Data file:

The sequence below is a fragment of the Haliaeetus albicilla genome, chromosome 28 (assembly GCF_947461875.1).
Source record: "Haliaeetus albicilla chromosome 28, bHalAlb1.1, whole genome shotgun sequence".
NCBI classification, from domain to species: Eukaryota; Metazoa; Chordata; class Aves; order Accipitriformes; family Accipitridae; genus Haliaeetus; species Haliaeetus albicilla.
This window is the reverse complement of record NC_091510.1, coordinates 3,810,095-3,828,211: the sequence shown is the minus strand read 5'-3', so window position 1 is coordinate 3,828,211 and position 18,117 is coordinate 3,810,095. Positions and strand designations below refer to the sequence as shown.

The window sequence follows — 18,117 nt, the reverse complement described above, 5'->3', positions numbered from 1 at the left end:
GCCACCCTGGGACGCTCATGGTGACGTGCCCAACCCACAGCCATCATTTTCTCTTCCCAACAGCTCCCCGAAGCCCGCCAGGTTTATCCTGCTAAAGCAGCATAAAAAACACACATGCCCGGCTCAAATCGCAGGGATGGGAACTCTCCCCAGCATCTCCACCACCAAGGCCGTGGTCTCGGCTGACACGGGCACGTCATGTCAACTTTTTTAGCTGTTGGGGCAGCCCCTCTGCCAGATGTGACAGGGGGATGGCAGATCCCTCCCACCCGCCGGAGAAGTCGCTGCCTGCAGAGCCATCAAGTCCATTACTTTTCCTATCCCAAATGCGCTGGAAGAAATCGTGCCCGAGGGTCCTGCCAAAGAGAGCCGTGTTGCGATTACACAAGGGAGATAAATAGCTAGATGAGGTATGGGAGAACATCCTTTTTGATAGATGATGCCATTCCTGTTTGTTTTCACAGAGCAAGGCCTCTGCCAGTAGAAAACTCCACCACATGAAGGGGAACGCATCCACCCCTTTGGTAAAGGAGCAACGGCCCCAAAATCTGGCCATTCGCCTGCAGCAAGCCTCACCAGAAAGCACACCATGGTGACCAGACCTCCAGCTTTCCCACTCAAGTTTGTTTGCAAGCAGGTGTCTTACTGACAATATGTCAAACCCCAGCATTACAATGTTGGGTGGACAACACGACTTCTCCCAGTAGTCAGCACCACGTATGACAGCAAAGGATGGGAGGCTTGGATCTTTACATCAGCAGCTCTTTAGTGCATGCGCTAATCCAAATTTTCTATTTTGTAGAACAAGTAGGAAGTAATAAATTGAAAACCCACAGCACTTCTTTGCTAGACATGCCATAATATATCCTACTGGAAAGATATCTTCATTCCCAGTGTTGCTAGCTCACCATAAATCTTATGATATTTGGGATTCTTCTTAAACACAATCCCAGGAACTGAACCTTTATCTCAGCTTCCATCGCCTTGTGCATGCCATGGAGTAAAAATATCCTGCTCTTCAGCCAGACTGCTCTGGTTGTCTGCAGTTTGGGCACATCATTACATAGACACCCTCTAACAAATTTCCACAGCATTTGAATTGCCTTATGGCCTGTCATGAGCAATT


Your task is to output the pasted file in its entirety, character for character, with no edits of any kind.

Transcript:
The sequence below is a fragment of the Haliaeetus albicilla genome, chromosome 28 (assembly GCF_947461875.1).
Source record: "Haliaeetus albicilla chromosome 28, bHalAlb1.1, whole genome shotgun sequence".
NCBI classification, from domain to species: Eukaryota; Metazoa; Chordata; class Aves; order Accipitriformes; family Accipitridae; genus Haliaeetus; species Haliaeetus albicilla.
This window is the reverse complement of record NC_091510.1, coordinates 3,810,095-3,828,211: the sequence shown is the minus strand read 5'-3', so window position 1 is coordinate 3,828,211 and position 18,117 is coordinate 3,810,095. Positions and strand designations below refer to the sequence as shown.

The window sequence follows — 18,117 nt, the reverse complement described above, 5'->3', positions numbered from 1 at the left end:
GCCACCCTGGGACGCTCATGGTGACGTGCCCAACCCACAGCCATCATTTTCTCTTCCCAACAGCTCCCCGAAGCCCGCCAGGTTTATCCTGCTAAAGCAGCATAAAAAACACACATGCCCGGCTCAAATCGCAGGGATGGGAACTCTCCCCAGCATCTCCACCACCAAGGCCGTGGTCTCGGCTGACACGGGCACGTCATGTCAACTTTTTTAGCTGTTGGGGCAGCCCCTCTGCCAGATGTGACAGGGGGATGGCAGATCCCTCCCACCCGCCGGAGAAGTCGCTGCCTGCAGAGCCATCAAGTCCATTACTTTTCCTATCCCAAATGCGCTGGAAGAAATCGTGCCCGAGGGTCCTGCCAAAGAGAGCCGTGTTGCGATTACACAAGGGAGATAAATAGCTAGATGAGGTATGGGAGAACATCCTTTTTGATAGATGATGCCATTCCTGTTTGTTTTCACAGAGCAAGGCCTCTGCCAGTAGAAAACTCCACCACATGAAGGGGAACGCATCCACCCCTTTGGTAAAGGAGCAACGGCCCCAAAATCTGGCCATTCGCCTGCAGCAAGCCTCACCAGAAAGCACACCATGGTGACCAGACCTCCAGCTTTCCCACTCAAGTTTGTTTGCAAGCAGGTGTCTTACTGACAATATGTCAAACCCCAGCATTACAATGTTGGGTGGACAACACGACTTCTCCCAGTAGTCAGCACCACGTATGACAGCAAAGGATGGGAGGCTTGGATCTTTACATCAGCAGCTCTTTAGTGCATGCGCTAATCCAAATTTTCTATTTTGTAGAACAAGTAGGAAGTAATAAATTGAAAACCCACAGCACTTCTTTGCTAGACATGCCATAATATATCCTACTGGAAAGATATCTTCATTCCCAGTGTTGCTAGCTCACCATAAATCTTATGATATTTGGGATTCTTCTTAAACACAATCCCAGGAACTGAACCTTTATCTCAGCTTCCATCGCCTTGTGCATGCCATGGAGTAAAAATATCCTGCTCTTCAGCCAGACTGCTCTGGTTGTCTGCAGTTTGGGCACATCATTACATAGACACCCTCTAACAAATTTCCACAGCATTTGAATTGCCTTATGGCCTGTCATGAGCAATT